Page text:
Today, Roy Cordato gave an excellent and timely talk about public choice theory, including its explanation of “rationally ignorant voters.” That is, it is in the self-interest of voters not to learn about candidates and issues, because the cost of obtaining information is higher than the benefits they get after voting. This is even true in the information age, with sites like Ballotpedia and VoteSmart reducing the cost of obtaining information.

It is perfectly rational, even, to choose not to vote at all, a choice Cordato said he made in the past – a bold admission! No need to go into public choice here, but head over to the video archive to hear audio of Cordato’s Shaftesbury speech.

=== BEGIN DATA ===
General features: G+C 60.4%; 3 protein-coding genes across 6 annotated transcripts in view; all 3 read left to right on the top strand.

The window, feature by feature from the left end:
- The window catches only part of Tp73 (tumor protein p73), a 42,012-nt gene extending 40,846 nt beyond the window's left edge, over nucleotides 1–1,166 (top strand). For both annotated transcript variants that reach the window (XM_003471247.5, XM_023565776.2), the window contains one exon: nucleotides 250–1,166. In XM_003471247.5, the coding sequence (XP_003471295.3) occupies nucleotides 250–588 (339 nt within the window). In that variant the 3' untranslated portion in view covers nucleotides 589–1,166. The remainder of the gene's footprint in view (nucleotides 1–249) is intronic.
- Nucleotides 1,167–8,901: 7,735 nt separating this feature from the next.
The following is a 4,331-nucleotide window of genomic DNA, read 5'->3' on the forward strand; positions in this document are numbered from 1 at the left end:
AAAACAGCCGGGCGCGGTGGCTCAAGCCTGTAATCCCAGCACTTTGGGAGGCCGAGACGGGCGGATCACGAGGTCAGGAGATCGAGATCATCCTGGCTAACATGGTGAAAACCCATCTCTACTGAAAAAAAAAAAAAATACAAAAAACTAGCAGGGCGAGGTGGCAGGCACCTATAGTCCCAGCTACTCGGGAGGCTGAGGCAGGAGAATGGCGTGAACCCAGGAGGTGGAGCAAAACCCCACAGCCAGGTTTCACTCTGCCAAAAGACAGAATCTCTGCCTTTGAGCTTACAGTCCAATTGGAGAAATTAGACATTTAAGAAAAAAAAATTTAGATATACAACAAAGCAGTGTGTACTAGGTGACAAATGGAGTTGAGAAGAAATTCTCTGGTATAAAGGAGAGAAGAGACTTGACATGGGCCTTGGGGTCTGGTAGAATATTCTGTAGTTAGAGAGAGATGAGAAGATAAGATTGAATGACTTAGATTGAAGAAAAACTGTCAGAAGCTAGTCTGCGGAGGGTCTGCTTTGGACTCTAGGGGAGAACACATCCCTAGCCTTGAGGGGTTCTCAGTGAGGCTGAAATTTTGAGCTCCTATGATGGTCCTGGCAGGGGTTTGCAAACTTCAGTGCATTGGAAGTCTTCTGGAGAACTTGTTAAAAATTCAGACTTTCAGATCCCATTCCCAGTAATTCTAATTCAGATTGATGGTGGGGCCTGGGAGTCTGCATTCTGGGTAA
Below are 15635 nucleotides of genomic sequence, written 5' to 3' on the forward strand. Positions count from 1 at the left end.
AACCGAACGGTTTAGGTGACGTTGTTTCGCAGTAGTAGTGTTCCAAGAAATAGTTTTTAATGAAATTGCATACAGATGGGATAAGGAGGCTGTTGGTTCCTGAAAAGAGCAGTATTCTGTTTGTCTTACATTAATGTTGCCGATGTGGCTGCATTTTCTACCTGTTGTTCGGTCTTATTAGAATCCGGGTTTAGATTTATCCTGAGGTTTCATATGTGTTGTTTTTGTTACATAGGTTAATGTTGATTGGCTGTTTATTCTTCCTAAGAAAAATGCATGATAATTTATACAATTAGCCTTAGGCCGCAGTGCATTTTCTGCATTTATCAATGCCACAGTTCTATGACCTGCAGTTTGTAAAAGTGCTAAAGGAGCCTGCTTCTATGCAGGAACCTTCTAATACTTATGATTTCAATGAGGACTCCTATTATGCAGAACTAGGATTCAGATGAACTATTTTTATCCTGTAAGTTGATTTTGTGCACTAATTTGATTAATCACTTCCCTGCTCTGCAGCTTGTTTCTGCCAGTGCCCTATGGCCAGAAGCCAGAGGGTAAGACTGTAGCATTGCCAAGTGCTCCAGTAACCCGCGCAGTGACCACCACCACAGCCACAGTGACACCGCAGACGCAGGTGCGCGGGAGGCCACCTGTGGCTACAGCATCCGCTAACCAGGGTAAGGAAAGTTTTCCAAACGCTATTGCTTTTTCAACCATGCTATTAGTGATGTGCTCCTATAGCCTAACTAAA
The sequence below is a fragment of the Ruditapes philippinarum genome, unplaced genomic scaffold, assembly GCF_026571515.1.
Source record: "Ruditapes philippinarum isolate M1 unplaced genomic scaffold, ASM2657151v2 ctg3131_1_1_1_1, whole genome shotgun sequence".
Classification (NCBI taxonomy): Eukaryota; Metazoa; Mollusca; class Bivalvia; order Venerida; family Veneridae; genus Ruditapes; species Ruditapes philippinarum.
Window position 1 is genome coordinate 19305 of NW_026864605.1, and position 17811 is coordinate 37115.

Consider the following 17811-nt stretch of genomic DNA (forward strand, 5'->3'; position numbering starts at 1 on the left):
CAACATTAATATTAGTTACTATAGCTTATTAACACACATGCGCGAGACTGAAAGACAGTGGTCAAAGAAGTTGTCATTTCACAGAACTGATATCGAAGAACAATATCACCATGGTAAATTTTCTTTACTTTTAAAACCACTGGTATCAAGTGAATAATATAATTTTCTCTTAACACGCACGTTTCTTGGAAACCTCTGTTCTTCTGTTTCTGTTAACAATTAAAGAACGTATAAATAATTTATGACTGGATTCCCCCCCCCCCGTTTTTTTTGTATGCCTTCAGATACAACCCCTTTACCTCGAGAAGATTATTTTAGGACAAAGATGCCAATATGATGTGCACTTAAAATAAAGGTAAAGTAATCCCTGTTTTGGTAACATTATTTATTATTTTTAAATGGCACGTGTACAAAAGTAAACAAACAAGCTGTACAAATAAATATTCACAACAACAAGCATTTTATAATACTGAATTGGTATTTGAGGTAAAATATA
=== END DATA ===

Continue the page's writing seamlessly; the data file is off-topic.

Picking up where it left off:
Rationally ignorant voting is built into the system itself, but if we’re sticking with the system, we should consider ideas to reform it. George Leef of the Pope Center advanced in Forbes last week an idea that I believe would improve the incentives for politicians to work to inform voters about themselves instead of running race-to-the-bottom campaigns. That idea is negative voting. In short, voters would have the choice to vote against a candidate instead of for one; a candidate’s vote total would be the sum of his “positive” votes minus his negative votes. In theory, if both major-party candidates fail to impress voters, their vote counts could end up in the red. There is no guarantee whatsoever that voters would become more informed, but negative voting would at least put pressure on candidates to show us why we should give them the time of day. And how sweet it would be to see minus signs next to candidates’ vote counts on C-SPAN Wednesday morning. If a 9 percent approval rating isn’t enough to change Congress, maybe that loud message of dissent would be.